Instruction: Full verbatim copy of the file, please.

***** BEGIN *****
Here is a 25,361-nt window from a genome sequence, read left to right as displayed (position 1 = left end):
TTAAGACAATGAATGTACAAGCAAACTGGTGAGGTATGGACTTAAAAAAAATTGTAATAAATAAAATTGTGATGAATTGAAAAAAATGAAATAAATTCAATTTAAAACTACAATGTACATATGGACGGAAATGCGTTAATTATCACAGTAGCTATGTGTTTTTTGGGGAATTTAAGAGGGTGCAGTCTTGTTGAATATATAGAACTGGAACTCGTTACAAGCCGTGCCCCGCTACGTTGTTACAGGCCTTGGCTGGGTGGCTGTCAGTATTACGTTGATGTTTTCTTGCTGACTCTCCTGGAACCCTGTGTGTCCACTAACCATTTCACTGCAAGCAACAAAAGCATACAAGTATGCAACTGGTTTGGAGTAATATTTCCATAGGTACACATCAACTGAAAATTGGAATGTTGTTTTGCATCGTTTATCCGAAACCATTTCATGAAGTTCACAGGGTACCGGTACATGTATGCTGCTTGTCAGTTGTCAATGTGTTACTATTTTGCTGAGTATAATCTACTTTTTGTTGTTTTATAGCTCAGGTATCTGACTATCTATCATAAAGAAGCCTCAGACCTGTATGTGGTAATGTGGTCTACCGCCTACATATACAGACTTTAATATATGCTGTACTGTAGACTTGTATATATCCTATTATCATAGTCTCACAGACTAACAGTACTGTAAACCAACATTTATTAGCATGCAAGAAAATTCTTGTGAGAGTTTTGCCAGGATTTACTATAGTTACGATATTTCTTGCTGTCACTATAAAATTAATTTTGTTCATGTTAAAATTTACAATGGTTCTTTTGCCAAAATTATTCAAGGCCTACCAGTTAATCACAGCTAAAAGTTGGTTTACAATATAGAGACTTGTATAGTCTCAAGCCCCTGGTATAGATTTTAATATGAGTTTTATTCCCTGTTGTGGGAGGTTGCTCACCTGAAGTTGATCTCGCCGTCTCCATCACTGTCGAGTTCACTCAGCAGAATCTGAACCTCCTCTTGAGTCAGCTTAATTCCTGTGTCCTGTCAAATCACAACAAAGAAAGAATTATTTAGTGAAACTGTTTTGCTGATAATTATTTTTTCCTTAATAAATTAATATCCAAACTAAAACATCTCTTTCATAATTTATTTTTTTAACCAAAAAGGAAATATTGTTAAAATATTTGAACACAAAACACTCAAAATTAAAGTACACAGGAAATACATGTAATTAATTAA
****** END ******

Here is a 25,361-nt window from a genome sequence, read left to right as displayed (position 1 = left end):
TTAAGACAATGAATGTACAAGCAAACTGGTGAGGTATGGACTTAAAAAAAATTGTAATAAATAAAATTGTGATGAATTGAAAAAAATGAAATAAATTCAATTTAAAACTACAATGTACATATGGACGGAAATGCGTTAATTATCACAGTAGCTATGTGTTTTTTGGGGAATTTAAGAGGGTGCAGTCTTGTTGAATATATAGAACTGGAACTCGTTACAAGCCGTGCCCCGCTACGTTGTTACAGGCCTTGGCTGGGTGGCTGTCAGTATTACGTTGATGTTTTCTTGCTGACTCTCCTGGAACCCTGTGTGTCCACTAACCATTTCACTGCAAGCAACAAAAGCATACAAGTATGCAACTGGTTTGGAGTAATATTTCCATAGGTACACATCAACTGAAAATTGGAATGTTGTTTTGCATCGTTTATCCGAAACCATTTCATGAAGTTCACAGGGTACCGGTACATGTATGCTGCTTGTCAGTTGTCAATGTGTTACTATTTTGCTGAGTATAATCTACTTTTTGTTGTTTTATAGCTCAGGTATCTGACTATCTATCATAAAGAAGCCTCAGACCTGTATGTGGTAATGTGGTCTACCGCCTACATATACAGACTTTAATATATGCTGTACTGTAGACTTGTATATATCCTATTATCATAGTCTCACAGACTAACAGTACTGTAAACCAACATTTATTAGCATGCAAGAAAATTCTTGTGAGAGTTTTGCCAGGATTTACTATAGTTACGATATTTCTTGCTGTCACTATAAAATTAATTTTGTTCATGTTAAAATTTACAATGGTTCTTTTGCCAAAATTATTCAAGGCCTACCAGTTAATCACAGCTAAAAGTTGGTTTACAATATAGAGACTTGTATAGTCTCAAGCCCCTGGTATAGATTTTAATATGAGTTTTATTCCCTGTTGTGGGAGGTTGCTCACCTGAAGTTGATCTCGCCGTCTCCATCACTGTCGAGTTCACTCAGCAGAATCTGAACCTCCTCTTGAGTCAGCTTAATTCCTGTGTCCTGTCAAATCACAACAAAGAAAGAATTATTTAGTGAAACTGTTTTGCTGATAATTATTTTTTCCTTAATAAATTAATATCCAAACTAAAACATCTCTTTCATAATTTATTTTTTTAACCAAAAAGGAAATATTGTTAAAATATTTGAACACAAAACACTCAAAATTAAAGTACACAGGAAATACATGTAATTAATTAA